And of course, there are the beat battles which have been hosted and attended by the likes of Cardo, Boi-1da, Vinylz, Sonny Digital, Metro Boomin, No I.D., Sevn Thomas, and even Drake, who was present for a recent battle and gave a young producer named Loudy Luna a follow after enjoying her production. Producer Lophiile also got a Giveon placement from the app.
Clubhouse has one-of-a-kind strong points. Where else could you interact with legendary DJ Red Alert while he talked to Bun B about UGK, hear Just Blaze tell stories about the Roc-A-Fella days, or talk about creative processes with Lupe while he writes bars?
“I would’ve never thought there would be this type of access [to celebrities] unless you were physically in a room with them,” says writer Mikeisha Dache, who started the app-favorite Pussy Rap and All of That discussion series.
Dache tells Complex she started the discussions to combat the misogynistic notions that all women rap about is their body, especially when “a lot of these women can rap these male rappers under a table,” as she contends. Pussy Rap co-host and writer Kia Turner (who also has an album-focused Deconstructed series) says that the talks allow them to “speak on the historical and cultural implications of sexuality and sexual prowess from women in hip hop” from a feminist/womanist lens. The discussions are also co-hosted by writers Robyn Mowatt and Laja H. So far, they’ve had Jean Deaux, Deetranada, Yung Baby Tate, Kodie Shane, and Ken The Man join them. With the country on lockdown, there’s no opportunity to physically convene for such discussions, but every Wednesday at 8:00 p.m. ET, women all over the world get to talk on Clubhouse about “their bodies, sex, education, or social issues.” The series is becoming one of the few reliable safe spaces on the app.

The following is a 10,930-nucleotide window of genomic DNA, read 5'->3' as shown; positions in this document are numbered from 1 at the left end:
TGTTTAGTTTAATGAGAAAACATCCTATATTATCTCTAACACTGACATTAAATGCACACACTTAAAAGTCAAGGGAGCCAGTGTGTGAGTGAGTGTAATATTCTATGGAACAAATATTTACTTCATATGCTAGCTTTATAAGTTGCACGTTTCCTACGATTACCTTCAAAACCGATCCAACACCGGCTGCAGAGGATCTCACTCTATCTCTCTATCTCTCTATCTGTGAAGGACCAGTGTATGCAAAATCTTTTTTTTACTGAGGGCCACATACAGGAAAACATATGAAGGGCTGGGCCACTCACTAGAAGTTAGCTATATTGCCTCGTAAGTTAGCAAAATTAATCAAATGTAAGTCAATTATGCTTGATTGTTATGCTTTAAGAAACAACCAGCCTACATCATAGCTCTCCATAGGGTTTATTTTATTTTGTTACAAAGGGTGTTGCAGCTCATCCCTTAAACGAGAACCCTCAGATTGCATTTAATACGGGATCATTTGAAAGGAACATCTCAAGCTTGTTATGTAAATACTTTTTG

Clubhouse has the potential to be a fun platform to engage celebrities about their interests, talk music with like-minded people, or even get a beat placed. But when it comes to talking about controversial entertainers, prepare for chaos.